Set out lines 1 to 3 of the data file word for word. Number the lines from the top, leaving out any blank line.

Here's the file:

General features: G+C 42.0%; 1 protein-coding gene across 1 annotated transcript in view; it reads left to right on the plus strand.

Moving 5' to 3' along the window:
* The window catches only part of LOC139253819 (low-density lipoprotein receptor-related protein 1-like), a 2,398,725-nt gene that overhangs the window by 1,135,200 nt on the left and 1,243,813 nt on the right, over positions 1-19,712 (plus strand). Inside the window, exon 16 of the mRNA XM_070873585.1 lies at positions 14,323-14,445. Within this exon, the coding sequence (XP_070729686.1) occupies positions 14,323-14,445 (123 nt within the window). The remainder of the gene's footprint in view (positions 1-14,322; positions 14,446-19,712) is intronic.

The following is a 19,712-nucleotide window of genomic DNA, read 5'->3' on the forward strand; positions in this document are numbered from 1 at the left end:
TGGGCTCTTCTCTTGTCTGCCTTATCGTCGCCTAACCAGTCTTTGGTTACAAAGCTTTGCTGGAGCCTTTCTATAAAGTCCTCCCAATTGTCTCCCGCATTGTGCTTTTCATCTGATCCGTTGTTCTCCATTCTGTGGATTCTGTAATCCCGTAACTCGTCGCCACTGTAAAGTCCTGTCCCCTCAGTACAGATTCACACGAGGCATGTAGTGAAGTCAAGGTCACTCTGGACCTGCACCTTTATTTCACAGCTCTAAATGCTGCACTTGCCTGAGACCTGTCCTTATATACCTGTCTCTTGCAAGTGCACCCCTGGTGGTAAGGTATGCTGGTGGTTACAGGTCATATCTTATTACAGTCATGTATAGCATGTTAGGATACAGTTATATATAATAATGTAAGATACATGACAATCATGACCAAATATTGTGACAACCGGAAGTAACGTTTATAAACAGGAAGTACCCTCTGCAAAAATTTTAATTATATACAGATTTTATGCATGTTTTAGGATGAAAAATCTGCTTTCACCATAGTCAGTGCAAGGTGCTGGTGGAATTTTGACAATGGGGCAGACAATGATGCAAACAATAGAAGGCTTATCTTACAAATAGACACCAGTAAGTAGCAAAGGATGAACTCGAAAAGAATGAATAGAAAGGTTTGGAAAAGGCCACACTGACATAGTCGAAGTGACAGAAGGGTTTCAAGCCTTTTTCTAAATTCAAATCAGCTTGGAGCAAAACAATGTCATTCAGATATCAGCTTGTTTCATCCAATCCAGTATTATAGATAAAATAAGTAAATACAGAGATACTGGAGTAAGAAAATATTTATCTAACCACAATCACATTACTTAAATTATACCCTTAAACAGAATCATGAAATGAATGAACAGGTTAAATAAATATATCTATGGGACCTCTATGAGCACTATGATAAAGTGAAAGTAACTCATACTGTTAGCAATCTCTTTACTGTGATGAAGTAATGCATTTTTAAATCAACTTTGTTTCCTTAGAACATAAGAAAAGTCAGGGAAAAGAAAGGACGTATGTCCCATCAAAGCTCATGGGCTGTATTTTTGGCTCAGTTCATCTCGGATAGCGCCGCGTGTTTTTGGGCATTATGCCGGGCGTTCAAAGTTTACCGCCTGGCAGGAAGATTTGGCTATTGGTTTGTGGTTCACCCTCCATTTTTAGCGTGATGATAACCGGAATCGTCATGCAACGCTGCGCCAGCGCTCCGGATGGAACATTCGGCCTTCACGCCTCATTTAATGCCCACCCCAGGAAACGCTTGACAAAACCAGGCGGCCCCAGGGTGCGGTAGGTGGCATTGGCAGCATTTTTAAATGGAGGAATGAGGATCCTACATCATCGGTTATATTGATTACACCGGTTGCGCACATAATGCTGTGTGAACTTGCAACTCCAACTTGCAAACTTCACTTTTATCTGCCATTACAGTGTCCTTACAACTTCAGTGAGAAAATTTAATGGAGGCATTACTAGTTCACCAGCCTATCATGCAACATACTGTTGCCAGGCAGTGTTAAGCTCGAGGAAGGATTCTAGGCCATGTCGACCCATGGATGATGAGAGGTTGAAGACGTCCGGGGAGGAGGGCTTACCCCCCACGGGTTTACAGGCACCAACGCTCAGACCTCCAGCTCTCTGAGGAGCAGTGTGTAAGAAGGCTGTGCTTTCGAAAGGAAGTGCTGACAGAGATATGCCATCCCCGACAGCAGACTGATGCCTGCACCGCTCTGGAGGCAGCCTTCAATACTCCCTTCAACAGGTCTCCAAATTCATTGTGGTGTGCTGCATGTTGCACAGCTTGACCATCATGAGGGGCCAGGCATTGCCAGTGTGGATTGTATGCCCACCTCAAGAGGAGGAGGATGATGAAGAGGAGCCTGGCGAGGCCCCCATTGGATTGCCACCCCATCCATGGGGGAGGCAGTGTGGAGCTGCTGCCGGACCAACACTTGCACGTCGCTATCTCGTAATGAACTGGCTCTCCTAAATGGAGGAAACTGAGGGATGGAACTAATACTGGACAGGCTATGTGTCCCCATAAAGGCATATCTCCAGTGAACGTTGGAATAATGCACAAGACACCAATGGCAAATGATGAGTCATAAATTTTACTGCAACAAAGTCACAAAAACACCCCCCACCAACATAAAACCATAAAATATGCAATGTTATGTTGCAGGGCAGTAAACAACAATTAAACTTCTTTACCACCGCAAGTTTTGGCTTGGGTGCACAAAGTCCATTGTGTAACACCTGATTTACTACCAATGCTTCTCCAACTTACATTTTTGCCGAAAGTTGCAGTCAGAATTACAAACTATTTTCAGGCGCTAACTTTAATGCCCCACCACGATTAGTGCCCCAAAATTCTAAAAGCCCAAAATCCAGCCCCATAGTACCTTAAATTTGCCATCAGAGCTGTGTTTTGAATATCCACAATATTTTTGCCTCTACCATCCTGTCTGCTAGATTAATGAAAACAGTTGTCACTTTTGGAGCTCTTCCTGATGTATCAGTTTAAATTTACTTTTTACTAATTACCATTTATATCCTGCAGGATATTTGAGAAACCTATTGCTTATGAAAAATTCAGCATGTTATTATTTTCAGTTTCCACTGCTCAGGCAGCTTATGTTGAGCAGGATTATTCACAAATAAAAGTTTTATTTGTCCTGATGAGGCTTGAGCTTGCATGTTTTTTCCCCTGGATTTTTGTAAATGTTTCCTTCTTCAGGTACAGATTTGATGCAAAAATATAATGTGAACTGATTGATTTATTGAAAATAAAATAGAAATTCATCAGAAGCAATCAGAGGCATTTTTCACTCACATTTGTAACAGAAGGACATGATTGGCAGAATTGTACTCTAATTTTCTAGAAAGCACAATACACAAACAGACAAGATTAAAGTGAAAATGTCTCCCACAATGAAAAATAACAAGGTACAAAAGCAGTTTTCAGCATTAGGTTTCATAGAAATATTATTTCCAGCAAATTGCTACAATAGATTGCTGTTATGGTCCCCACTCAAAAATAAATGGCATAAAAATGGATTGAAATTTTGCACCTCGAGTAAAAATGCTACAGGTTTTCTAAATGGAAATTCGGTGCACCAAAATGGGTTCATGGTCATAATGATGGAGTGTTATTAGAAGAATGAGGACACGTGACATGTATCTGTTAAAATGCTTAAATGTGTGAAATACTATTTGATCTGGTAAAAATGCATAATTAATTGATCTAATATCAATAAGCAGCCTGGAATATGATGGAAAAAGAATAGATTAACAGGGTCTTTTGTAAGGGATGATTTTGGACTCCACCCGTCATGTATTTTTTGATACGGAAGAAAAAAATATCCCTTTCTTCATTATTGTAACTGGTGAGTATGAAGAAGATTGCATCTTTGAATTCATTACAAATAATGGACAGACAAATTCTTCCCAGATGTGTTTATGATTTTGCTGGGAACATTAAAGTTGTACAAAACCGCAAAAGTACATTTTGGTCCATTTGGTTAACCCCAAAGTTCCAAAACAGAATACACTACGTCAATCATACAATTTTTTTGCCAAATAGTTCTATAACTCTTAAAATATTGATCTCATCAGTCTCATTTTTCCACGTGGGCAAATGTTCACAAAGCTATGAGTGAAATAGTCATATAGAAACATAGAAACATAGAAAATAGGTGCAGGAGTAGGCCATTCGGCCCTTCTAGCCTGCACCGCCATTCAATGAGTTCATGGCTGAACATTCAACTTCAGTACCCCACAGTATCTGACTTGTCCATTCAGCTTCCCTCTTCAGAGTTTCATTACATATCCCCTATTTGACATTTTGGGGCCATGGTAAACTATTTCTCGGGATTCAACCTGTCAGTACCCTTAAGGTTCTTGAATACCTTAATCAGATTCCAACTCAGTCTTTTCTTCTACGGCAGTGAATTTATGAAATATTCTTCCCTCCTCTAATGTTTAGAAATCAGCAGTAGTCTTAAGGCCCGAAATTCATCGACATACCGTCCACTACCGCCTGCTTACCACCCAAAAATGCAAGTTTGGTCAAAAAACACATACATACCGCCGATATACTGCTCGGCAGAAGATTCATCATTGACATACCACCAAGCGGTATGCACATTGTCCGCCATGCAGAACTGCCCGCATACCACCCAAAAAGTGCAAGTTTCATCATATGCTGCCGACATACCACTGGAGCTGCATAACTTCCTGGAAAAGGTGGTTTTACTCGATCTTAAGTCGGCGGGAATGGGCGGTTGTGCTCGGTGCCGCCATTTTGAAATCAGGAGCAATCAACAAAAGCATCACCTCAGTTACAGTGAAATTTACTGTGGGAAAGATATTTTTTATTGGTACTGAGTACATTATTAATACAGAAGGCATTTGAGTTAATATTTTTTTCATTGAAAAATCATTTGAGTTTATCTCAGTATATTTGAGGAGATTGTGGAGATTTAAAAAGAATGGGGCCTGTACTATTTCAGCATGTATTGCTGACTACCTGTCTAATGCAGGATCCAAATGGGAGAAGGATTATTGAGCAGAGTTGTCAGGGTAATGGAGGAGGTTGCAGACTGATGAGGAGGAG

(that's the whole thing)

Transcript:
General features: G+C 42.0%; 1 protein-coding gene across 1 annotated transcript in view; it reads left to right on the plus strand.

Moving 5' to 3' along the window:
* The window catches only part of LOC139253819 (low-density lipoprotein receptor-related protein 1-like), a 2,398,725-nt gene that overhangs the window by 1,135,200 nt on the left and 1,243,813 nt on the right, over positions 1-19,712 (plus strand). Inside the window, exon 16 of the mRNA XM_070873585.1 lies at positions 14,323-14,445. Within this exon, the coding sequence (XP_070729686.1) occupies positions 14,323-14,445 (123 nt within the window). The remainder of the gene's footprint in view (positions 1-14,322; positions 14,446-19,712) is intronic.